In Watch My Smoke, Dickerson recalls an assistant coach from the University of Texas coming to his home on a recruiting visit. Dickerson told him he had little interest in playing for UT. According to Dickerson, the coach threatened him in response: “ ‘If you don’t come to Your State School, we’ll make sure that when you get out of college, you’ll never get a job in the state of Texas.’ ”
Dickerson walked out of the room and asked his mother to make the recruiters leave. He’s hated Longhorns football ever since. “I hate their uniforms, I hate their fight song, I hate that stupid cow mascot,” he writes. “Behind the ass-kissing of recruiting is contempt. At the end of the day, the white coaches know they have the power and the Black kids don’t.”
As Dickerson describes it, the rest of the recruiting process wasn’t much better than his experience with UT’s coaches. Every major football school in Texas—and the entire country—pursued him. When Dickerson went on campus visits, local newspapers trumpeted his arrival in large-type headlines. He hated it. “Man, I was just a kid,” he told me over the phone. “There was a lot of pressure to get it right, and a lot of people who were pulling me in different directions.”
The events that turned Dickerson’s recruitment into a national news story—and part of Texas football lore—occurred in 1979. That’s when, Dickerson writes, a Texas A&M recruiter came to Sealy and met with his mother, Viola Dickerson. (Biologically, she was his great-great aunt and had adopted Dickerson from the great-niece who’d given birth to him when she was a teenager.) The recruiter sat down in the living room and opened a suitcase containing $50,000 in cash. Dickerson never saw the money himself, but his mother told him that if he didn’t want to go to A&M, he shouldn’t take it. He didn’t.
A couple weeks later, according to Dickerson, an A&M booster who owned the livestock feed store in Sealy told him that if he signed with the Aggies, he could have a new car of his choosing. Before he knew it, Dickerson and his grandmother were in a Houston-area car dealership, where he selected a gold Trans Am off the lot. Soon after that, Dickerson verbally committed to A&M. He told me he did so “just to get it all over with.”
“I told everyone for years that my grandmother bought the Trans Am,” Dickerson told me. “That’s true. She filled out the paperwork. It was her name on the car.” But, as he discloses for the first time in Watch My Smoke, the money came from someone—he’s not sure who—connected to the Aggies. “I’ll never forget the price tag of that car,” Dickerson told me. “It was $14,500. That seemed like a million dollars to me in 1979.”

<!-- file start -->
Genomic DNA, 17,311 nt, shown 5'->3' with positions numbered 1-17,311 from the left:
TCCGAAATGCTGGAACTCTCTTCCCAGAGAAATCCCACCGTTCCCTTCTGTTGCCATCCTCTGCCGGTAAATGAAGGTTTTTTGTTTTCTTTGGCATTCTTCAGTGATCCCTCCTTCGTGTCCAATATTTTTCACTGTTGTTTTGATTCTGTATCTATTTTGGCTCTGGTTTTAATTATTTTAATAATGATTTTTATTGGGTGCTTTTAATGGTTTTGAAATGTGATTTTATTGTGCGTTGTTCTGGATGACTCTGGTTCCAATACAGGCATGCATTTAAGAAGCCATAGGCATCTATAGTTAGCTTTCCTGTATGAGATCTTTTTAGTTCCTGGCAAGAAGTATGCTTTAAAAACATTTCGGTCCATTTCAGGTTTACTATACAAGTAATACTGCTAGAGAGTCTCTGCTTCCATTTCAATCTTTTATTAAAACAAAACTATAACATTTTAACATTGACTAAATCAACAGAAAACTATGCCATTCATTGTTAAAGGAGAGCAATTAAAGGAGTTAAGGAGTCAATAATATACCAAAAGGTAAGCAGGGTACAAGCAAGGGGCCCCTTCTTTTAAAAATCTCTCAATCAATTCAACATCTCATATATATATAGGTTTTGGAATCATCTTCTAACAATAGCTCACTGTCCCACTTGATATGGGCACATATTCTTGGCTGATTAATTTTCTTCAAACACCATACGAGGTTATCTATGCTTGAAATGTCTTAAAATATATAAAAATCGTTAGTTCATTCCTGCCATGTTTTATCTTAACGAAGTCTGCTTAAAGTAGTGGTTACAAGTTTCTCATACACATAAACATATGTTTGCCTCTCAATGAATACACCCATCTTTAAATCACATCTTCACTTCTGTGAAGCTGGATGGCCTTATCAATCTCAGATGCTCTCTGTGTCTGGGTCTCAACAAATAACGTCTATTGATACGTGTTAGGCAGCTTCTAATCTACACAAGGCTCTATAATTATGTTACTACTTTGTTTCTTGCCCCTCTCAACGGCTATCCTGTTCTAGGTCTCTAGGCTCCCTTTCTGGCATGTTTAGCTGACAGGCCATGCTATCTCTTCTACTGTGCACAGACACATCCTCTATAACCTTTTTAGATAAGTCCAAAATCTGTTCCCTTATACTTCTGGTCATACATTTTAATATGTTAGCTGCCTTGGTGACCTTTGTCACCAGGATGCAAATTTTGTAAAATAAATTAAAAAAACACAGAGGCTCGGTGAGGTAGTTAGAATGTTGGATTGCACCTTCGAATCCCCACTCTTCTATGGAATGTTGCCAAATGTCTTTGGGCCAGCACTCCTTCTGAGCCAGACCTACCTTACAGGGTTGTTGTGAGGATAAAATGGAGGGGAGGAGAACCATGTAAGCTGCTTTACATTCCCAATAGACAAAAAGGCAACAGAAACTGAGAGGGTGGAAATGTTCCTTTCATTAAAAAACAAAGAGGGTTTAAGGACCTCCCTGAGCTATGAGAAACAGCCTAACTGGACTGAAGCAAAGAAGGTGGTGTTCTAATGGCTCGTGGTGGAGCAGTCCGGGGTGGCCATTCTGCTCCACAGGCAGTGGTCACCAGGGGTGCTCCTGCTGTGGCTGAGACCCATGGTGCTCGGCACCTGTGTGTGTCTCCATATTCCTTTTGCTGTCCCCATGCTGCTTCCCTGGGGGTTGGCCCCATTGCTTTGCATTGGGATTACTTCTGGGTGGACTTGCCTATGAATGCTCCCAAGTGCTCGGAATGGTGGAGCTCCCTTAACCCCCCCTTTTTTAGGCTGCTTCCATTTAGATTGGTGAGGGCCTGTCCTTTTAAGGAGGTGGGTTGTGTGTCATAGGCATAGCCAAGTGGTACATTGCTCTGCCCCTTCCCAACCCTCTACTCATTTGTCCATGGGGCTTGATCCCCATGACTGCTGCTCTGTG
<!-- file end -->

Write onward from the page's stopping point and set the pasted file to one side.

When news broke of Dickerson’s commitment to A&M, newspaper photographs of Dickerson standing by his new, gold car splashed on sports sections across Texas, and the NCAA began looking into the circumstances surrounding the car’s purchase. An NCAA investigator even came to Sealy High and pulled Dickerson out of a class to question him. They him feel “like I was some kind of criminal,” he writes.
The NCAA never sanctioned A&M over the car. But the controversy surrounding it grew even bigger after Dickerson pulled out of his verbal commitment to A&M in favor of SMU. Sports columnists joked that if A&M had given him a Trans Am (or a Trans A&M, as it came to be called), then SMU must have given him much more.
“I didn’t get anything to sign at SMU,” Dickerson told me. “I got $1,000 a month, in cash, in an envelope while I played there.” A booster named George Owen also gave him cash and a Corvette, Dickerson says. That kind of pay-for-play arrangement was rampant at SMU under coach Ron Meyer and, later, Bobby Collins. The university was sanctioned repeatedly for NCAA rules violations, but even after those penalties, SMU boosters continued to pay players, provide them with cars, and arrange for them to live rent-free in off-campus apartments.
SMU’s decision to “phase out” pay for play instead of ending it altogether was made by the school’s board of governors, whose chairman was former Texas governor Bill Clements. That “phase out” was the final straw for the NCAA, which handed SMU a two-year ban from college football (the “death penalty”) in 1987. That was—and still is—the stiffest punishment any college program has received for NCAA infractions.
But as far as Dickerson is concerned, the real “Ponygate” scandal wasn’t how much he was being paid, but how little. “These schools, they run on football,” he told me. “You don’t get sixty thousand people at a swim meet. Football is what makes the money. And by no means was I getting rich at SMU.” The university, on the other hand, was. During Dickerson’s years, SMU regularly packed Texas Stadium with 65,000 fans for Mustangs home games.